The German Ministry of Economy said on Monday that the Russian ship involved in laying the pipeline to complete the controversial North Stream 2 gas pipeline between Russia and Germany would be approved by the US administration.
“It simply came to our notice then. We look forward to the announcementA ministry spokesman confirmed daily information to the AFP about the German business Handlesplot Washington will formalize the decision on Tuesday. The Donald Trump administration has in recent months mounted threats against companies participating in this strategic plan, which is funded by the Russian oil company Gosprom and semi-European companies. Washington led the device to sanctions last summer, however without implementing them.
According to le Handlesplot, The United States has informed Germany and several European countries that it is going to break up the Russian company KVT-RUS-owned “Fortuna” pipeline. The decision, which is scheduled for Tuesday, comes just days before Donald Trump’s presidency ends and Joe Biden takes office. In December, “Fortuna” led to the reopening of the site, which had been dormant for a year, by laying a 2.6-kilometer narrow pipeline in the German Sea. The boat is now expected in Danish waters, but scheduled activities in mid-January have been postponed to an unknown date “Tests and Preparations”, According to North Stream 2.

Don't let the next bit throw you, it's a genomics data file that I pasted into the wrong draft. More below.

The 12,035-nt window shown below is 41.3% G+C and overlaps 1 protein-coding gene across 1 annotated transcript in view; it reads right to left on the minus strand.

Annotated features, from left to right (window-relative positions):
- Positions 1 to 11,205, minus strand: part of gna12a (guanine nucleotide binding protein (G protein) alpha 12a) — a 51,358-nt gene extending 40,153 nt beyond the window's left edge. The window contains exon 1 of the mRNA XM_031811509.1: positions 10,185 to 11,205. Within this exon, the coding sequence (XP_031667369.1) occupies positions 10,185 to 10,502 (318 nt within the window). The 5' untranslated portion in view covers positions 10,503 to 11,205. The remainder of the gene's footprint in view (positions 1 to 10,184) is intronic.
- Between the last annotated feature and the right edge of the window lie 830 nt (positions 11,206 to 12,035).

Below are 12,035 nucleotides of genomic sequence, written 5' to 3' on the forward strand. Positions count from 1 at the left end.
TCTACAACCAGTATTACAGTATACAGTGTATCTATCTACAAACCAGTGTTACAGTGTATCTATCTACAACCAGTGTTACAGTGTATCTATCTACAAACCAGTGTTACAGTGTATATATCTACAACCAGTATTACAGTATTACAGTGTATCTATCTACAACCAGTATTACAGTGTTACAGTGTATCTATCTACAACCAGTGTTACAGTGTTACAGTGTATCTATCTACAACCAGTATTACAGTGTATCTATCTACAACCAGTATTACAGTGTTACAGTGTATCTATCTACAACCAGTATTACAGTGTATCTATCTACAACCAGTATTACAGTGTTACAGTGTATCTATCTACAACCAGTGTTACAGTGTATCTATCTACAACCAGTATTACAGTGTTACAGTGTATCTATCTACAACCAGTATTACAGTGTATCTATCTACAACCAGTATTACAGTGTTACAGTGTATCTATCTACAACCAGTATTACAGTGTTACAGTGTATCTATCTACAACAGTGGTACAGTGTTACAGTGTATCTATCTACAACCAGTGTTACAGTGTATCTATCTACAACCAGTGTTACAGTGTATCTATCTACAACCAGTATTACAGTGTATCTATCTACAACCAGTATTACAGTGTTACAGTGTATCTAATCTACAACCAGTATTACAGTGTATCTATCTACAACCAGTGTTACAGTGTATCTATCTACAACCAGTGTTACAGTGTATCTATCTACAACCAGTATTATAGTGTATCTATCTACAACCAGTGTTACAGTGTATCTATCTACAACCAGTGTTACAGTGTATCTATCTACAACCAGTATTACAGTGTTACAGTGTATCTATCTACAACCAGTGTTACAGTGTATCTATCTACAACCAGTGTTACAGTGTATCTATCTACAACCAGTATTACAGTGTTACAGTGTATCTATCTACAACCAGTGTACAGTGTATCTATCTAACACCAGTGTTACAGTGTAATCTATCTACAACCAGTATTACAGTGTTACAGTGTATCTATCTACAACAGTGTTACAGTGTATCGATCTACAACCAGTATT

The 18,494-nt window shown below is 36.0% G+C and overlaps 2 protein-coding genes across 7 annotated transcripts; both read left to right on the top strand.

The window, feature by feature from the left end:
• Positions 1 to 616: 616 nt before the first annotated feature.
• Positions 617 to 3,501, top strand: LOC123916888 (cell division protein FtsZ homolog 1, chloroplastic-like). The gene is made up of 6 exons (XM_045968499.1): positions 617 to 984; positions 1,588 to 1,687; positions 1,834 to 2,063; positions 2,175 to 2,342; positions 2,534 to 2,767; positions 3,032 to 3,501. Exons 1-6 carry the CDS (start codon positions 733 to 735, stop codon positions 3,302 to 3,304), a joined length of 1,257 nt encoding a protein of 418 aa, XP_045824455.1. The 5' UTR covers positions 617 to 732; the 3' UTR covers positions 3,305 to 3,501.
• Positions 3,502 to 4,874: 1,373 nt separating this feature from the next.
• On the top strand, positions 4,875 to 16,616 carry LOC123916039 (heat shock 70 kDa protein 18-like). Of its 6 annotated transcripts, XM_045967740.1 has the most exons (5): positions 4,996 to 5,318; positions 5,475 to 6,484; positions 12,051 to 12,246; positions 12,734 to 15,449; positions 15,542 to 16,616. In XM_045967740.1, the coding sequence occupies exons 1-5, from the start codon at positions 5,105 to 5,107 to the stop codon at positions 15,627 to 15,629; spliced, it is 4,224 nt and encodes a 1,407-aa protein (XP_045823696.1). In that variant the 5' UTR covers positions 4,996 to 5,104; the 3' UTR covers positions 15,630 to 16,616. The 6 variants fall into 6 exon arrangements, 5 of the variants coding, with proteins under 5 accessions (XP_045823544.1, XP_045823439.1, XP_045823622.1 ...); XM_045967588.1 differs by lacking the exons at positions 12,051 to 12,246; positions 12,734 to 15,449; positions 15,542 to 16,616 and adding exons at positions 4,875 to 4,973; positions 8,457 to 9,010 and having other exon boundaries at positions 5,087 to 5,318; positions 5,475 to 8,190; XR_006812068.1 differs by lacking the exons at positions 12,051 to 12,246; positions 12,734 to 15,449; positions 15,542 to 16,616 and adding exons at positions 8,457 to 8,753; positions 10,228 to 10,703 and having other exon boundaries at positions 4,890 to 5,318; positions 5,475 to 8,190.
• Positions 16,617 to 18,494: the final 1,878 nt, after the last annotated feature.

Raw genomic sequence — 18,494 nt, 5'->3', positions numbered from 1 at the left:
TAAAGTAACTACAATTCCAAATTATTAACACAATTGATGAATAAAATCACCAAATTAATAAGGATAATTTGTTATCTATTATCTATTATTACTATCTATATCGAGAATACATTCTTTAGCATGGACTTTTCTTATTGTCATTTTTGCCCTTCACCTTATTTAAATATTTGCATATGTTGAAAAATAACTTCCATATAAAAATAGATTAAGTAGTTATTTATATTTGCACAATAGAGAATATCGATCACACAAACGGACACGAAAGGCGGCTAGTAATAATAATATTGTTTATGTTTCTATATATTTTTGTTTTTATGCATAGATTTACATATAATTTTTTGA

Europeans dependence on Russian gas
Originally scheduled for launch in early 2020, Nord Stream 2 is a gas pipeline that will double its Russian gas supply capacity to its predecessor Nord Stream 1 and ensure security for supply to Western Europe via the Baltic Sea. But it also opposes the United States and European countries such as Poland, which fears Europeans will rely on Russian gas, which Moscow may use to exert political pressure. The project mainly links the Russian company Gasprom with five European groups: the French Engi, the Germans Uniform and Wintershall, the Austrian OMV and the Anglo-Dutch Shell.
Although its 1,230 kilometers were almost completed, the site was suspended for almost a year due to US sanctions. In early January, the Norwegian group DNVGL, a classification and certification body, announced that it was withdrawing from the project in order not to fall under possible action from Washington. Sanctions condemned by the European Union, Berlin and Moscow include the freezing of assets and the cancellation of US visas for contractors linked to the pipeline.